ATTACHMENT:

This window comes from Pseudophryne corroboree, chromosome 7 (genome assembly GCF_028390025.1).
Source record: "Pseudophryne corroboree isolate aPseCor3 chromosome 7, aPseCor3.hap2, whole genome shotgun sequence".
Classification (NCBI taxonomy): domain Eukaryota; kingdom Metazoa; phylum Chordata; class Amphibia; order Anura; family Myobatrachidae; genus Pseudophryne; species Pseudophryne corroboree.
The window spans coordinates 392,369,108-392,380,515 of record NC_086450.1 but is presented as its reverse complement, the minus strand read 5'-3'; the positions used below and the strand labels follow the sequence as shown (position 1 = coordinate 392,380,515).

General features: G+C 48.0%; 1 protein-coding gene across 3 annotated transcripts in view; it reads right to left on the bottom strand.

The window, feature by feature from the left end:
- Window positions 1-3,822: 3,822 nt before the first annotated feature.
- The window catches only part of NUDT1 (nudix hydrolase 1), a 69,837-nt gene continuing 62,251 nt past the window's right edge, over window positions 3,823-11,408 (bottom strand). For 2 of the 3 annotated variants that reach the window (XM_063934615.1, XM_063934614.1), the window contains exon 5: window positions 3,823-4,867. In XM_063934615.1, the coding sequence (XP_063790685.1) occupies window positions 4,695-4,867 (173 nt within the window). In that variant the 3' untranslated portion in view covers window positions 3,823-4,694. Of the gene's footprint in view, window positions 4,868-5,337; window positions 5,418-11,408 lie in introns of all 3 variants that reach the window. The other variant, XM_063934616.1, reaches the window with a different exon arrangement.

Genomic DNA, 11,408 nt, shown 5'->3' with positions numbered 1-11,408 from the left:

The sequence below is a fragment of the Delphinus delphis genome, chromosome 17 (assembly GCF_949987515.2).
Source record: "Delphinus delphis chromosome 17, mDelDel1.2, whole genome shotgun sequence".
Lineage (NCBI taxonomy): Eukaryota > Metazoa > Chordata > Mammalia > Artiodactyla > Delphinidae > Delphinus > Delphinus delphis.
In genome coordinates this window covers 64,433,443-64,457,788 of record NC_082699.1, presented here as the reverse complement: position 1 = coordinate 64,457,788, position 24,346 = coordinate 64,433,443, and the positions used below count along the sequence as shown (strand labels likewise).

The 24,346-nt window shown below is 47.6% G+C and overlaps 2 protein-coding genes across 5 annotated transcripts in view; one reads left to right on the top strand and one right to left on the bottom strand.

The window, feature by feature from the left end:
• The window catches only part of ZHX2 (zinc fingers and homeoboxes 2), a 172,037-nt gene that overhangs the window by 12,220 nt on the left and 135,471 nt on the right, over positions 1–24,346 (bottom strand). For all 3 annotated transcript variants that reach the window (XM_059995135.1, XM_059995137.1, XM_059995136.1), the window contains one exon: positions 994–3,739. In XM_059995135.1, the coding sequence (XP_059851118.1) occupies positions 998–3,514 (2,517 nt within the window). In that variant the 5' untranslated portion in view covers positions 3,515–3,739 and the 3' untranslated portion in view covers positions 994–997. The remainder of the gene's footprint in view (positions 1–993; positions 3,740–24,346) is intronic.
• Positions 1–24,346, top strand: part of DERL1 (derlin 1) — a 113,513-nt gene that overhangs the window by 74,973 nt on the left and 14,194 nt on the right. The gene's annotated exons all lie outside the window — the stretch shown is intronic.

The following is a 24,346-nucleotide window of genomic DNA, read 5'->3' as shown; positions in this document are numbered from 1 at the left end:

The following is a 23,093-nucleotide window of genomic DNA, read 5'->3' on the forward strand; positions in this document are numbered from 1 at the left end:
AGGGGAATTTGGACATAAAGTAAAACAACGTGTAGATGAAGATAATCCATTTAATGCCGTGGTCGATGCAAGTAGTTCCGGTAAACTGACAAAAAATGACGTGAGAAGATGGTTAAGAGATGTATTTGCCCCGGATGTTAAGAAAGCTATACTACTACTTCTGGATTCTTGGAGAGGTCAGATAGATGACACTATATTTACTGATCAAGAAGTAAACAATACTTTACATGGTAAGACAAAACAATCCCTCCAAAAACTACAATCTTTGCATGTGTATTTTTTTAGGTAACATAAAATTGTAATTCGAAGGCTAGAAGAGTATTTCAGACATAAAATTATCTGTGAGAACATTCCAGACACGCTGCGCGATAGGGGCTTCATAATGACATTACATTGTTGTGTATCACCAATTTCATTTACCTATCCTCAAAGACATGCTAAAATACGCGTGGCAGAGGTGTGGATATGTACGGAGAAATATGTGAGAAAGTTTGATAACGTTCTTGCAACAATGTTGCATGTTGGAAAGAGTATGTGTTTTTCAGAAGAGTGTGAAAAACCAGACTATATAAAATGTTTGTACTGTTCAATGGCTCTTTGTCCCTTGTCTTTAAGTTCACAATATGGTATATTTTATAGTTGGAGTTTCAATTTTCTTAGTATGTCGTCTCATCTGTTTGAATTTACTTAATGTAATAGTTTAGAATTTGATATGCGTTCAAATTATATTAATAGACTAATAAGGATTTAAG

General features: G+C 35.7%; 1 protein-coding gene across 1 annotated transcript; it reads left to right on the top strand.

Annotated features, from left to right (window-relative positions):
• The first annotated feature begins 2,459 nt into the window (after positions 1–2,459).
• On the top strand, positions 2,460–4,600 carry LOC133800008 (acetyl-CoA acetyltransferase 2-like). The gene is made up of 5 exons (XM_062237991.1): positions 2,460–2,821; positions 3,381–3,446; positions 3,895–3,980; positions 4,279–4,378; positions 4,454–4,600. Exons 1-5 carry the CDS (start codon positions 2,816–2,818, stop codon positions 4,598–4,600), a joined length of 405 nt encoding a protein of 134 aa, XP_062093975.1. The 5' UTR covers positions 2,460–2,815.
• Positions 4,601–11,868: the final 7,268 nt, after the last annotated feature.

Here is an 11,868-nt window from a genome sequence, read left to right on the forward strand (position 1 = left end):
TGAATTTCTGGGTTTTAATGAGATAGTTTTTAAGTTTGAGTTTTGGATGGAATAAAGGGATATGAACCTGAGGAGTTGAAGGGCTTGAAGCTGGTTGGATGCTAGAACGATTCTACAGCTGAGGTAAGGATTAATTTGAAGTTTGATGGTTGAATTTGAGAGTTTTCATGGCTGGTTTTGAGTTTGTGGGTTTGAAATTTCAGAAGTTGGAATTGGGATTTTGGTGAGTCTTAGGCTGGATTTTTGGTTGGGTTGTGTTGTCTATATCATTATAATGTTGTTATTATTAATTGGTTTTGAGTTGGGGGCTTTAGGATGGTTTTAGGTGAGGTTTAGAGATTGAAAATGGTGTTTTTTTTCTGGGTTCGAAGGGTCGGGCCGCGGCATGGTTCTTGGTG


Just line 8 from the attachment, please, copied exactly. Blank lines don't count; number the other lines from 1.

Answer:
- The window catches only part of NUDT1 (nudix hydrolase 1), a 69,837-nt gene continuing 62,251 nt past the window's right edge, over window positions 3,823-11,408 (bottom strand). For 2 of the 3 annotated variants that reach the window (XM_063934615.1, XM_063934614.1), the window contains exon 5: window positions 3,823-4,867. In XM_063934615.1, the coding sequence (XP_063790685.1) occupies window positions 4,695-4,867 (173 nt within the window). In that variant the 3' untranslated portion in view covers window positions 3,823-4,694. Of the gene's footprint in view, window positions 4,868-5,337; window positions 5,418-11,408 lie in introns of all 3 variants that reach the window. The other variant, XM_063934616.1, reaches the window with a different exon arrangement.